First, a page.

Monday, 8 December 2014

Jerusalem Artichoke First Harvest

Back in May I planted a late crop of Jerusalem Artichokes. I didn't expect much from them as it was about a month late to get them in the ground and they were just brought off eBay. 
They grew well through the summer and soon established themselves. I did water them a few times with my home made comfrey feed during a dry spell but other than that I left them alone and let our brilliant summer take care of them. 
Good sized tubers. Some as big as a good sized potato
 Last night I dug some up to have with our Sunday roast. I was very pleased with the amount we've got. I dug up one plant and it was far more than we needed, most of the tubers were huge as well which is always a bonus. 
As Cut flowers in September - an added bonus.
Roasted they are deliciously creamy with a beautiful flavour, I really do enjoy them and it was nice to have them again as I've not grown them since we moved here (the last ones rotted in the ground as I picked a wet spot before I knew my garden very well). Also I don't think that there are many more "ill affects" than I usually have and I think that it's a shame they have a reputation as "fartichokes" as I'm sure it puts people off these tasty vegetables. I also prefer their other name of Sunchokes as I think this sells them a little better!
How does everyone else use this veg? I've read that they make a nice soup so I might try that at some point. Anyone got any recipes they'd recommend?

38 comments:

  1. For us, artichokes are no go, after having had our one and only meal from them and suffered the most horrendous wind problems which had us buckled over with pain! But we do grow lots of them for the pigs and bees and also as for the attractiveness of their late summer blossom, so they do have a place here, but not as a vegetable.

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    1. Oh dear that doesn't sound good. I just gave some to a friend today so I hope they don't do the same to her! I like the fact you still use them though, even if it gives you farty pigs!

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  2. There are some good Jerusalem artichoke recipes on the web, Kev. Jamie Oliver makes a salad with roasted artichokes and bacon.

    Haven't grown them for several years. They are supposed to make a good wind break (no pun intended) and protect tender growing crops. Believe they are related to the Sunflower. Never thought of buying the tubers from Ebay - good idea!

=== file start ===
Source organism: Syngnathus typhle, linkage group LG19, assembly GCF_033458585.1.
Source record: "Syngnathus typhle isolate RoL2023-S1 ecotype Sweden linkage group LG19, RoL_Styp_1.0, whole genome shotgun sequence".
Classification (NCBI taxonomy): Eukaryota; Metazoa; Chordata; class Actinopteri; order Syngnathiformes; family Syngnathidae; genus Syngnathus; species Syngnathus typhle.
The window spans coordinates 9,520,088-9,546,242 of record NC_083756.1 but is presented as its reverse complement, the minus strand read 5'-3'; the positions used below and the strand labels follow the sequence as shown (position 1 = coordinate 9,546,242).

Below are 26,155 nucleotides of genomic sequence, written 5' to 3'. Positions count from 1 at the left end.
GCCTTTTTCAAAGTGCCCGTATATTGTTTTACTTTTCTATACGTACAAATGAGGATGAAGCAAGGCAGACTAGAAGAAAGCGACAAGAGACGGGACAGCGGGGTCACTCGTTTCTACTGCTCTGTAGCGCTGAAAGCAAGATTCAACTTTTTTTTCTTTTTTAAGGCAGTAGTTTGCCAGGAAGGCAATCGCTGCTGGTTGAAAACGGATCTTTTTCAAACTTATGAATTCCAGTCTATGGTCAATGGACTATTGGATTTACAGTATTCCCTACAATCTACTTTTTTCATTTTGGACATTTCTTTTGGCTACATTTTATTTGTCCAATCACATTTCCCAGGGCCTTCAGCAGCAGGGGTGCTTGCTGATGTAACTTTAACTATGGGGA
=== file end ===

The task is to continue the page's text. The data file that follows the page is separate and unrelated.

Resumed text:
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    1. You normally can't go wrong with a Jamie recipe, we have nearly all his books.
      EBay seemed to be the cheapest place and I needed them fast as I'd forgotten about them! When you order from Suttons it can take weeks to come through. they are related to the sunflower and that's where the "sunchokes" name comes from. The flowers are like mini sunflowers.

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  3. received wisdom says that to avoid the socially embarrassing side effects, peel them, boil 'em for 2mins, drain and rinse, boil again for 10minsdrain and rinse and then cook them any way you like.

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    1. Embarrassing!?! I could do he national anthem! No seriously it doesn't seem to affect me too bad (I might have been accused of being a little windy anyway...). We do cook ours for quite a while though so maybe thats why it is. If I try another recipe maybe I'll try your method though, thanks.

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  4. gratin is nice apparently, the Mr likes that. They make exceptional chips. I like them mixed with celeriac boiled and then mashed with butter, breadcrumbs mixed with crushed cheap rice crispies. dot with butter and baked.

    The flowers are lovely

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    1. i haev a few celeriac plants growing for the first time so I think one will have to go to make what you describe - it sounds good!